Autorecording can also allow the automatic recording of content based on the preferences of the viewer, which can address new challenges associated with datacasting to Set-Top Boxes or portable devices that have limited storage. In particular, datacasting can be typically set up to record all the content available within a large storage device (such as hard disk drive) within the STB. The content can then be presented to the viewer when available. However, low cost Set-Top Boxes for emerging markets can have major price pressures, so they may need to ship with little to no built-in storage. The addition of external storage (such as the use of USB hard disk drives) can allow the user to upgrade their box as and when they require additional services. The result of this is that the ability to offer datacasting, and the service that can be supported, can vary depending on the specific Set-Top Box. Portable devices, such as tablets, have similar issues as no two tablets will have the same amount of storage space free for datacasting due to the users having different applications loaded and also different personal content stored within them.

A solution to dealing with limited storage can be to introduce selective datacasting. With selective datacasting, the user can be presented with a list of content that will be datacast at a later time, and invited to select the content the user wants to watch. When this content is datacast, the system (e.g., Set-Top Box or portable device) can store the content and make it available for watching. This method can provide the user with the content the user wants, but has some limitations. For example, when the user accesses the user's system, if the user has not selected any content, or if it is not available yet, then the user will have no premium content available. It is in the broadcasters' interest to have premium content available at any time.

In order to address this issue, the selective datacasting system can make use of the viewer's preferences, as reflected by the viewing history, for example, or any other type of information such as demographic or other information (e.g., categories of viewing interest) provided by the user to the system. Thus, the user profile can be built by the system based on the user's viewing behavior and/or user provided information. This can then be used, along with content metadata, to store datacast content which may be of interest to the viewer as it is broadcast. This can be dependent on the storage space available for such content. Examples can include:

    • The viewer expresses a preference for top 10 movies. The system can store a list of the viewed content and store then next available top 10 movie when it is broadcast.
    • The viewer watches family films. The next available family film can be stored, providing the user has not watched it before.

It should be noted that any content stored by this method can be overwritten by the user's selection of content, should there be limited space available.

FIG. 17 illustrates an example of an autorecording process for enhanced broadcast television. In this case, the system (accessory 100 or an STB, for example) can first detect whether any storage is attached (block 1700), and if not, the process is stopped since there is no space to either store a recording or to buffer a recording to transfer it to another device. It is noted that block 1700 can be omitted from embodiments in which the device has internal storage. Next, should there be internal or attached storage, the system can investigates for available capacity (block 1705). If limited capacity is available, then if the limited space is taken up by content previously selected and recorded by the user (block 1720), then the user can be prompted to move or delete (block 1725) the content (e.g., via a notification process as described above) and the process can be stopped until that is done. If the limited space is not taken up by content previously selected and recorded by the user but rather by content previously selected and recorded by the system, then the content can be flagged for deletion to make space if a user record is subsequently selected for recording (block 1730). The system can then schedule a recording of datacast content (block 1715) if selected by the user (block 1710). Otherwise, the system can attempt to make a recording based firstly on the user's preferences (block 1735), and if that is not possible then based on other categories (block 1750) such as top 10 and/or “alternative content” which can be any category. If this still does not allow for a datacast event due to unavailability of content, then the next datacast being transmitted is scheduled for recording (block 1755). The system can maintain a log of viewed datacast content and can be configured to only use this automatic selection if the content has not been viewed before (blocks 1740, 1745).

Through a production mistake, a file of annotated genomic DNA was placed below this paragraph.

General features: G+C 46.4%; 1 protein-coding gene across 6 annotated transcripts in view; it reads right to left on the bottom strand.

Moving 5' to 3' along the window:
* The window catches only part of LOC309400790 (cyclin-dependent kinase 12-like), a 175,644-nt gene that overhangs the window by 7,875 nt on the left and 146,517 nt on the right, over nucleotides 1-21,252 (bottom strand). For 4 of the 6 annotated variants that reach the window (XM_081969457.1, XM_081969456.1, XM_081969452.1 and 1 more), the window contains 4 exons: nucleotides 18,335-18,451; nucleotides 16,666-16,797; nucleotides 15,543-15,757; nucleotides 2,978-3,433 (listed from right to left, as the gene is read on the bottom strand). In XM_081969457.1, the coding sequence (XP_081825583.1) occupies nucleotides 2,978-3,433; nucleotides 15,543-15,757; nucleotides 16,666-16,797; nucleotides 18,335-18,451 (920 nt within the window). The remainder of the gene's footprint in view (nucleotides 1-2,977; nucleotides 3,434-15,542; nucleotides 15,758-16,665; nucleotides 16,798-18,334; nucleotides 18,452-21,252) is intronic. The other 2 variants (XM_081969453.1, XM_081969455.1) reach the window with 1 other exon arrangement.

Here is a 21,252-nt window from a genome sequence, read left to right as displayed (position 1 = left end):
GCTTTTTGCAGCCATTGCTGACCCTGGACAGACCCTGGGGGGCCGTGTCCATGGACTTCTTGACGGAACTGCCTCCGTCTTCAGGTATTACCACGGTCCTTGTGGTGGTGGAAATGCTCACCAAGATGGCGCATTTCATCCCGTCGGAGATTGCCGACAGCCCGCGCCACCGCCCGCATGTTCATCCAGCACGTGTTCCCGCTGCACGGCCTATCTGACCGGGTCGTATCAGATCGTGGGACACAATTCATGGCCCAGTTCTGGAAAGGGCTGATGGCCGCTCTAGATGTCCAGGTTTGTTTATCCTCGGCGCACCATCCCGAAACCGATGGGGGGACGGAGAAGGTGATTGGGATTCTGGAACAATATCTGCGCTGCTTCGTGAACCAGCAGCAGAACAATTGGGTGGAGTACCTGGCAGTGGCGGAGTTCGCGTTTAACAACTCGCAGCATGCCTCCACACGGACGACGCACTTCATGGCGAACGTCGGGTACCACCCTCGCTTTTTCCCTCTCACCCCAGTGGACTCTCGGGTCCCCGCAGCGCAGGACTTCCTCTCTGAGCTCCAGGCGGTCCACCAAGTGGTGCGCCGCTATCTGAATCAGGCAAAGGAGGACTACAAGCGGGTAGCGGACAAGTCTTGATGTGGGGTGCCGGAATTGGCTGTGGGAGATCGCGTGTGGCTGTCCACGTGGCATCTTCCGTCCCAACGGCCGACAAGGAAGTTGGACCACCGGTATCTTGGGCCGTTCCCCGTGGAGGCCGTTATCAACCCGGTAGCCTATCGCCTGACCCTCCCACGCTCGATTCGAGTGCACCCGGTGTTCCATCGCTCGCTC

In short, this process prioritizes user requested content over system selected content. If the user content is taking up the available space, the system tells the user there's no space because of their previously requested content. If content the system has put on there is taking up the available space, then if the user requests something, that space will be freed (the system selected content will be overwritten) for that user content because it takes priority.

Thus, rather than the system do nothing until the user asks it to record something, the system can be more intelligent and build up the viewer experience to be better by always (space permitting) having something recorded and instantly available that the viewer can choose to watch or not.